4th March 2014  A Picton scrap metal business has been fined $80,000 (plus $3000 in costs) over an unsafe work environment in which a worker died in 2011.

J & P Group Pty Ltd – trading as J & P Metals – pleaded guilty to failing to provide and maintain a safe working environment and was fined in the Bunbury Magistrates Court last week.

J & P Group operates a scrap yard at Copplestone Road, Paradise, near Picton, at which plant operators and oxy-cutters are required to cut large pieces of scrap metal into smaller pieces so they can be more easily handled, transported and exported.

The yard employed a number of Chinese nationals with varying levels of understanding of the English language.  The deceased worker spoke very little English.

In November 2011, the worker was given the task of oxy-cutting from an excavator a large bucket that stood above head height.   He was not given any instruction for the task, and was working alone without direct supervision.

At some time between 8.00am and 9.00am, the worker was crushed when an 800kg piece of the upper part of the bucket he was cutting broke away from the main structure and fell on him.

The position of the man’s body indicated that, immediately prior to the incident, he had been positioned in the likely fall path of the curved upper bucket piece.

When the worker commenced his job nine months earlier he was provided with a general induction, but it did not include any content specific to his tasks as an oxy-cutter.

He then received a few hours of formal training one morning, followed by three months working under the supervision of another relatively inexperienced Chinese oxy-cutter with very limited English.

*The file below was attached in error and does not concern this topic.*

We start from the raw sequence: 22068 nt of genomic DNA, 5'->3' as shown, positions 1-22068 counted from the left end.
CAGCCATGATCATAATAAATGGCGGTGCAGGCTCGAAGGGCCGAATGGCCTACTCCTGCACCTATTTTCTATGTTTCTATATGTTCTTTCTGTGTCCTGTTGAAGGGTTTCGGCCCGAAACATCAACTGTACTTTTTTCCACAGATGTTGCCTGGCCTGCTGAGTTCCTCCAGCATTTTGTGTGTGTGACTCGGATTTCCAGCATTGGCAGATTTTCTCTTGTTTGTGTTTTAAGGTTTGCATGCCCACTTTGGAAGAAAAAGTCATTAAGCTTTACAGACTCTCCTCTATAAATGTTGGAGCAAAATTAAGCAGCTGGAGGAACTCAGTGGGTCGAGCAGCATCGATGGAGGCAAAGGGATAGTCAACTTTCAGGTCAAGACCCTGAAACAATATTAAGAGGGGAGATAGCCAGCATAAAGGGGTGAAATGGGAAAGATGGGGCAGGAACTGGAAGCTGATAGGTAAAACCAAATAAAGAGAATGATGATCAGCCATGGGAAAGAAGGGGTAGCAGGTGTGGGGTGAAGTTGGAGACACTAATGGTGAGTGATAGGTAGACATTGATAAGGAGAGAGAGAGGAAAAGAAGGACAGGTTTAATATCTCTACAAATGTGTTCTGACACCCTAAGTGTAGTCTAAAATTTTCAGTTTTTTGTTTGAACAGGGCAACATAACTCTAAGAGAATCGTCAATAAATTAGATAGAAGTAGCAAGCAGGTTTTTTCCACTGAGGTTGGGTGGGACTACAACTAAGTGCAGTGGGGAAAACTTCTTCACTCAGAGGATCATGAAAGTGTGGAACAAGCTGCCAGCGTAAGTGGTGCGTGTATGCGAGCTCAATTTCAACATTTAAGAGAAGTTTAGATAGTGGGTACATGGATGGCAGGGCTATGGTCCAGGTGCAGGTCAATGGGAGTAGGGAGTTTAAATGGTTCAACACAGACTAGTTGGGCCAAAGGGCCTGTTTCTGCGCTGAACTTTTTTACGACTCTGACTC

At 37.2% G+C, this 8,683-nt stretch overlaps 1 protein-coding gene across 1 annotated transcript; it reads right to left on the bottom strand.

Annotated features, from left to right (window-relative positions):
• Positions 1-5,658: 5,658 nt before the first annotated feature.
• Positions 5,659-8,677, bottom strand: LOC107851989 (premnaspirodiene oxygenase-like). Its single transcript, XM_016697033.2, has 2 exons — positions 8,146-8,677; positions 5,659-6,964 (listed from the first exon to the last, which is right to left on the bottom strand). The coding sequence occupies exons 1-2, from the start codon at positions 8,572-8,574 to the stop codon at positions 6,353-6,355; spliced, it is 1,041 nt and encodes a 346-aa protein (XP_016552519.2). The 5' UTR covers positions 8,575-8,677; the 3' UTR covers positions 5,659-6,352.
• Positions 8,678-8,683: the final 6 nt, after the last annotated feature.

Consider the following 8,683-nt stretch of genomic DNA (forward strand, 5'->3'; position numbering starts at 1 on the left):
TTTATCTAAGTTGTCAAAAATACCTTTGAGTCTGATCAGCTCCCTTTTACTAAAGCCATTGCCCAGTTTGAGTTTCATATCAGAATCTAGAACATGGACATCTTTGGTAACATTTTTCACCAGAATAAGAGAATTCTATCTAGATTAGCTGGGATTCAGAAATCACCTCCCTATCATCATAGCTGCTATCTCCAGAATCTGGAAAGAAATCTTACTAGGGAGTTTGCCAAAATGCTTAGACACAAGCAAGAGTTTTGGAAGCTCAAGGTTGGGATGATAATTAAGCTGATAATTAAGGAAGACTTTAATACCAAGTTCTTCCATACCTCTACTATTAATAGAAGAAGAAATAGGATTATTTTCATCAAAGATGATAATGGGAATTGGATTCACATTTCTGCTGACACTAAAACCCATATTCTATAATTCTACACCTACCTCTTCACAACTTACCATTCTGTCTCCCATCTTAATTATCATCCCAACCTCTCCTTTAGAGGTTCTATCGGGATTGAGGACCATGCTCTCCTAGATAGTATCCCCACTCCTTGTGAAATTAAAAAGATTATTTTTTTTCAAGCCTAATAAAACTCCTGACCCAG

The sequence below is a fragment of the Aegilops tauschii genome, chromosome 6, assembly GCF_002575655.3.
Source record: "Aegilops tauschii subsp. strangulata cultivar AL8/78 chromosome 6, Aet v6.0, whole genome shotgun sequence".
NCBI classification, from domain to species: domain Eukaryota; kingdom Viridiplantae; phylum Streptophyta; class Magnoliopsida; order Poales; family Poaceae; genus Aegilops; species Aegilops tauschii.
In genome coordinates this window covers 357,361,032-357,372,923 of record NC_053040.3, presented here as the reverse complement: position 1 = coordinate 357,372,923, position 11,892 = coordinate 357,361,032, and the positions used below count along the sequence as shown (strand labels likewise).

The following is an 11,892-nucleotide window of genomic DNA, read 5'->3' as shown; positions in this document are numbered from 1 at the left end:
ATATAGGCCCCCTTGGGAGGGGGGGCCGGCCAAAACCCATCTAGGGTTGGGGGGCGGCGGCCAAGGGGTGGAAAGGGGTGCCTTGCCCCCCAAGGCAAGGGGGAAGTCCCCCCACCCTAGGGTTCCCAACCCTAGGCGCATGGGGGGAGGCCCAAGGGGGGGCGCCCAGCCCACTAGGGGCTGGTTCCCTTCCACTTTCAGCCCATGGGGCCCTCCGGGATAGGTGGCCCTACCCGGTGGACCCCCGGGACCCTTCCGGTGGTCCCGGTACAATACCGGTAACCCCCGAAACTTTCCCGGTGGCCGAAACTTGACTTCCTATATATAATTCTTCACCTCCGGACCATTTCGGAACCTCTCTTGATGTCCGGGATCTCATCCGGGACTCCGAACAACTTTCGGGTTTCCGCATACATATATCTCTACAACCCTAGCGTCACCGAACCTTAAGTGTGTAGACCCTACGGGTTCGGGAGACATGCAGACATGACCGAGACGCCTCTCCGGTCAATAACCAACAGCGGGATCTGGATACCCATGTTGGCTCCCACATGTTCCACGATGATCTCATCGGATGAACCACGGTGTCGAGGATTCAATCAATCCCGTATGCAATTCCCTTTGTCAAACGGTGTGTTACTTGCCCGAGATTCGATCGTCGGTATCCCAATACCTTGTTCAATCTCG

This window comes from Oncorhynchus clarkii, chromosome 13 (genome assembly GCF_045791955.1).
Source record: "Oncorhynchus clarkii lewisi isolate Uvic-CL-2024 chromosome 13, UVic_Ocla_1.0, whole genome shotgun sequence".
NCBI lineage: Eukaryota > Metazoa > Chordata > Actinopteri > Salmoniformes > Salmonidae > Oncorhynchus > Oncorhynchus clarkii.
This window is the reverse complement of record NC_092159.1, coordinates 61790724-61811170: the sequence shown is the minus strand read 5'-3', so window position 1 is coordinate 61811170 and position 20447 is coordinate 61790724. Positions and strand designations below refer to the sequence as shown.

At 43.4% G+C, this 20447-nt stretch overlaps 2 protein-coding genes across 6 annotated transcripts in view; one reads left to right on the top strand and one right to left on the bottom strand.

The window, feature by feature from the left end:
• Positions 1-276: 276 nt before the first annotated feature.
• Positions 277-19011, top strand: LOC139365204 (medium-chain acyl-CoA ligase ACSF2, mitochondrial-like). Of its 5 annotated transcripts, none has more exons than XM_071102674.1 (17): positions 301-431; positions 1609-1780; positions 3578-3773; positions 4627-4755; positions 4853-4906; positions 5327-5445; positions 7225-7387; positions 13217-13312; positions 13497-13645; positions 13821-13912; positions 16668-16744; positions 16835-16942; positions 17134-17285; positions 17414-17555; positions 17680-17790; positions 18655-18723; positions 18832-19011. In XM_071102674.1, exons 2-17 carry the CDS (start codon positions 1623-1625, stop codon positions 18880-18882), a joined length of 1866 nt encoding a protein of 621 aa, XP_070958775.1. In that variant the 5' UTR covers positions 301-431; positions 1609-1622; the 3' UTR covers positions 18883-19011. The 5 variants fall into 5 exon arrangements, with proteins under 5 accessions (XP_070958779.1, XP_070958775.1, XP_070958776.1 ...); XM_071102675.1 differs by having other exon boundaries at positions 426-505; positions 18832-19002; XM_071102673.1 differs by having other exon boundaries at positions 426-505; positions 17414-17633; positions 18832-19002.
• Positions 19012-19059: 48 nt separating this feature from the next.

During this time, he was shown how to assess the risk of falling pieces of metal, safe cutting, leaving “tags” and where to position himself when cutting overhead.

However, that was the only training the worker had received – he had no formal training or experience in oxy-cutting or metalwork generally before commencing this job.

He had been assessed for competency, but the assessment did not cover the cutting of items that stood above head height and so posed a risk of falling and causing fatal crush injuries.

WorkSafe WA Commissioner Lex McCulloch today described the incident as a very disappointing failure to provide and enforce safe work procedures.

“The tragic death of this worker came in the context of a very disappointing failure to provide and enforce safe work procedures and a lack of adequate training and supervision,” Mr McCulloch said.

“Although some safety documents were available at this workplace, there were no written safe work procedures for oxy-cutting oversize items, no individual job safety analyses were carried out and risk assessments were left to the oxy-cutters themselves.

“Subsequent to the death of this worker, the employer has reassessed the risks at the yard, and individual risk assessments, methodology, JSAs and detailed cut plans must now be undertaken for any cutting job where there is a risk of pieces falling.

“An additional supervisor has been employed to carry out risk assessments, compile JSAs and instruct workers in safe cutting procedures.  These are generally documented in both English and Chinese.

“The court found that practicable measures such as training, safe work procedures, supervision and clear communication could have been taken in this workplace prior to the sad death of this worker.

“It is crucial – especially in any workplace employing foreign workers – that training and procedures are communicated to workers, and supervision is provided to those workers in a language that is readily and clearly understood.

“I hope this case sends a message about providing safe systems of work to other employers, and I offer my sincere sympathy to the man’s family.”

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